- DJ Terre T: AITOOOE who will have the white-hot The Black Hollies play live on her radio show on Saturday, April 8th sometime between 3 and 6 p.m. This was seemingly a lock, but due to a personal tragedy of a band member, the peformance will be rescheduled.
The Black Hollies - "Tell Me What You Want"
-- Larry Smirthwaite calls (starts at 1:31) for Carl to obtain J146/147 because "that fat bitch and her stupid husband" got a call from their sitter about their unruly kids and had to bail early. Tom informs Larry that he misdialed and reached a radio program. Turns out that Carl is Larry's employee at Mr. Coatcheck, the biggest freelance coat-checking business in America, and he's calling from a party he's working.
Tom gets Larry to stay on the line and explain the nature of Mr. Coatcheck's operations. Unlike the old days when there was a coat check in every restaurant, the business has shifted to setting up a coat check area for select clients at various corporate events and private parties. Mr. Coatcheck, which earns Larry a seven-figure annual income, has provided services at events for VH-1, Puma, Apple, Revlon, RJR Nabisco, and, most recently, Blender magazine, where he checked Lindsay Lohan's coat. Larry drops two little-known facts about Ms. Lohan: she loves Altoids and owns a Starsky & Hutch keychain.
Tom assumes that Larry found these items by spelunking into the the troubled starlet's garment, but Larry denies going into the pockets of patrons. Larry explains that through the natural movement of the checking process, a coat is often subject to what the industry calls "twindling" or "reverse-twindling" -- a piece getting turned upside down, often resulting in pockets being turned out and contents falling to the floor. When these items hit the floor, they enter a finders-keepers "no-man's land" and are rarely returned to the owner. This is in line with the rule of the coat check world that states: "On the floors [ch-ch-ch-ch-ch-ch] it's yours", the middle section representing the 6.25 seconds that the owner has to claim their belongings before they are forfeited to the coat checker.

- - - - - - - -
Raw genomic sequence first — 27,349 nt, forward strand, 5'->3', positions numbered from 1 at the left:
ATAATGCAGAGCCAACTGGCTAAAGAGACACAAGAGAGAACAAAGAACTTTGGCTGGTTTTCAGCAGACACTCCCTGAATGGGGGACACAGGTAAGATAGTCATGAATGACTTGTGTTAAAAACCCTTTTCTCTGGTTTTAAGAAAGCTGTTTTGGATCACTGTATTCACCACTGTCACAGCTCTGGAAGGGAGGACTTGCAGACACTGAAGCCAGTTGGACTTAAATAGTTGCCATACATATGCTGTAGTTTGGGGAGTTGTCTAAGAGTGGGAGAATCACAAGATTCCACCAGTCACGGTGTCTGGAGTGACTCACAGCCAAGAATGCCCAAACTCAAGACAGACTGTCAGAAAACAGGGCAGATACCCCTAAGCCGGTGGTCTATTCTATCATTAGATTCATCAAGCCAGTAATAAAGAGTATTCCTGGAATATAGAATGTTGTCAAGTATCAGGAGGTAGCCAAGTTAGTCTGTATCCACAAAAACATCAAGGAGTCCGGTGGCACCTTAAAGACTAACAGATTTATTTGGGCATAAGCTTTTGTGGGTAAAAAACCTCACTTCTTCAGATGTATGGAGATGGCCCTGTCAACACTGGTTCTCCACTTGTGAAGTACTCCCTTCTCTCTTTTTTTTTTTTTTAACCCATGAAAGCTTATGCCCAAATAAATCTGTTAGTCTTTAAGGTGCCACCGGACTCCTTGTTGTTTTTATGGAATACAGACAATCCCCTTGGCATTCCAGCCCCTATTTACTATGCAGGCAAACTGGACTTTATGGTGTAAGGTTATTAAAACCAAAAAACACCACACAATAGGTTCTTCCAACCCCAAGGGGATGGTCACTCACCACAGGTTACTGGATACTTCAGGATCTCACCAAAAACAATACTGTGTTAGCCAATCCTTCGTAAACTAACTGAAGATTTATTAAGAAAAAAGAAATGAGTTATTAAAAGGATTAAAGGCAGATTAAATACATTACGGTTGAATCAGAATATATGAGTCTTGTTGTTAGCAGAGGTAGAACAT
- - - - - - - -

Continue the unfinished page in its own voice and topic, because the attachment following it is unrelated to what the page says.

Larry wants to know if Tom has any publishing contacts because he recently completed work on The Coats I've Checked, a coffee table book documenting his quarter-century in the coatchecking business. The book is heavy on his encounters with various celebrities, such as Harrison Ford (super-nice Ralph Lauren leather jacket), Andy Griffith (high-quality tweed), Hootie & The Blowfish (nice coats and good guys, except bassist Dean Felber, whose pocket contained something unspeakable), Jason Alexander (carries a carefully-pruned, vanilla bean car air freshener in his coat), and G.G. Allin, during Larry's brief stint at the Pyramid Club in NYC. Larry said that Allin owned one of the weirdest coats he has ever checked as it appeared to be smeared with chocolate, which alway struck him as odd. Larry says that Allin was a nice guy who tipped with a kind of foodstuff that looked like a clump of goobers. Tom does not desire further details.